Haitian institution gets grant to support elimination of communicable … – caribbeannationalweekly.com

An institution in Haiti is among six that will receive research grants for topics related to tuberculosis and other opportunistic infections in advanced HIV, sexually transmitted infections (STIs), and Human T cell lymphotropic virus (HTLV-1) that may cause a type of cancer.
The US$30,000 grants are provided as part of the “Operational research to support the elimination of communicable diseases in the Latin American and Caribbean region” initiative, of the Pan-American Health Organization (PAHO) and TDR (the Special Program for Research and Training in Tropical Diseases of UNICEF, the United Nations Development Program (UNDP), the World Bank and the World Health Organization (WHO)).
The institution in Haiti, Zanmi Lasante, is assessing the feasibility of using community health workers (CHWs) to conduct contact tracing through home testing for STIs. The other grants were given to institutions in Argentina, Brazil, México and Perú.
“Operations research is key to generate evidence and information that allows progress towards the elimination of diseases in Latin America and the Caribbean,” said Dr. Massimo Ghidinelli, interim director of Communicable Diseases and Environmental Determinants of Health at PAHO. “Grants for these investigations will expand our knowledge and strengthen public health response.”
Manager of Partnerships and Governance at TDR Dr. Garry Aslanyan said TDR is confident that working with PAHO and the grantees, “we will have results from this work to support the elimination initiative in the Latin America and Caribbean region”.
Around 2.5 million people live with HIV in Latin America and the Caribbean. It is estimated that, in the region, 291,000 people contracted tuberculosis in 2020, ten percent of whom were living with HIV. Sexually transmitted infections (STIs), which are easily curable, affect approximately 38 million people between the ages of 15 and 49 in the region, according to the latest WHO estimates. Meanwhile, it is estimated that between five and ten million people are infected with HTLV-1 worldwide.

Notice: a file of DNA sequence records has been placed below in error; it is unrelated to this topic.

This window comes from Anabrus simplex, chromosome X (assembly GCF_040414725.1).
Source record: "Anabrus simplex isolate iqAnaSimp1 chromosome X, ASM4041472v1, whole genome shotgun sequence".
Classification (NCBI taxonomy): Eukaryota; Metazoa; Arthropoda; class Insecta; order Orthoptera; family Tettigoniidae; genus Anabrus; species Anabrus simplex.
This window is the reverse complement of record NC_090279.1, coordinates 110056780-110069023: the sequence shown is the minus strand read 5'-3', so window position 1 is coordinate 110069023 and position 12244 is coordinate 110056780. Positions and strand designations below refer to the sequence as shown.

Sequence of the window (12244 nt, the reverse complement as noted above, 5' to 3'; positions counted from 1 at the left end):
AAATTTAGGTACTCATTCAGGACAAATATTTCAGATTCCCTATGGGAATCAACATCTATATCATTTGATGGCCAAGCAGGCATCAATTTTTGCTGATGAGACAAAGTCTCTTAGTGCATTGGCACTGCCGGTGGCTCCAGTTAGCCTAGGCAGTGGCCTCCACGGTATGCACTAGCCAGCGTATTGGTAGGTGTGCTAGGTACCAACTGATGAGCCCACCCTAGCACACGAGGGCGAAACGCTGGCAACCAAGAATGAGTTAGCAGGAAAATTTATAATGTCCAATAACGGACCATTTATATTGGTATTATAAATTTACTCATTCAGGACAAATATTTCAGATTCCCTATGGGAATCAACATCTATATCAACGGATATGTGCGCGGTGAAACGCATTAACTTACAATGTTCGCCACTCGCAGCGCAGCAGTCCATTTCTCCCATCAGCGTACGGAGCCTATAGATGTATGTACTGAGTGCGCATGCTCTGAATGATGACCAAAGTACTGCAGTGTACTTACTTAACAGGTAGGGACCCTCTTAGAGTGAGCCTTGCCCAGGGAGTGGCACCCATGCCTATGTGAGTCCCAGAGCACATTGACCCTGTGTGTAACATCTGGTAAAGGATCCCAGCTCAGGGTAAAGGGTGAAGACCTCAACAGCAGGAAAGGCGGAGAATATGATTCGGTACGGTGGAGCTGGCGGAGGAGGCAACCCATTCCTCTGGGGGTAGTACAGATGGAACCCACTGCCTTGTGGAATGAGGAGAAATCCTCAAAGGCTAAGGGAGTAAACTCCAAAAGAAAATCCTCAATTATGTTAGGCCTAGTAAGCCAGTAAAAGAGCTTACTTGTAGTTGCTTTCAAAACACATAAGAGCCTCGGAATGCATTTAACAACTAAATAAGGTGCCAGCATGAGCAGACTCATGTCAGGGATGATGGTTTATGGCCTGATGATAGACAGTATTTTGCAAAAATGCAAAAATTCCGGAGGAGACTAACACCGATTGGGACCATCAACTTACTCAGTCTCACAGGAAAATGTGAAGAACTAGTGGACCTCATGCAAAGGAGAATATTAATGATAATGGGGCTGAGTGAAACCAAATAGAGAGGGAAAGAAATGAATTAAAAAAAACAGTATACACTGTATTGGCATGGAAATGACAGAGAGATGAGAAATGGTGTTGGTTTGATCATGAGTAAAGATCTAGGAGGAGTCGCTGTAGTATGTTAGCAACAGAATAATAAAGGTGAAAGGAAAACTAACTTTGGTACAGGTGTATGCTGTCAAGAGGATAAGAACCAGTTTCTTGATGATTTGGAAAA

The teams responsible for the projects selected will develop, in coordination with PAHO and TDR, a protocol to carry out operational research, which will undergo evaluations by ethics committees at the national and regional levels. Data collection activities will then begin. Technical assistance will be provided throughout activities to ensure the production of valid and relevant research results, and to assist in the integration of the results into the program, policy and/or the health system.
It is expected that every recipient will published a peer-reviewed article as well as a policy brief to demonstrate how interventions have improved, as part of the disease elimination strategy.
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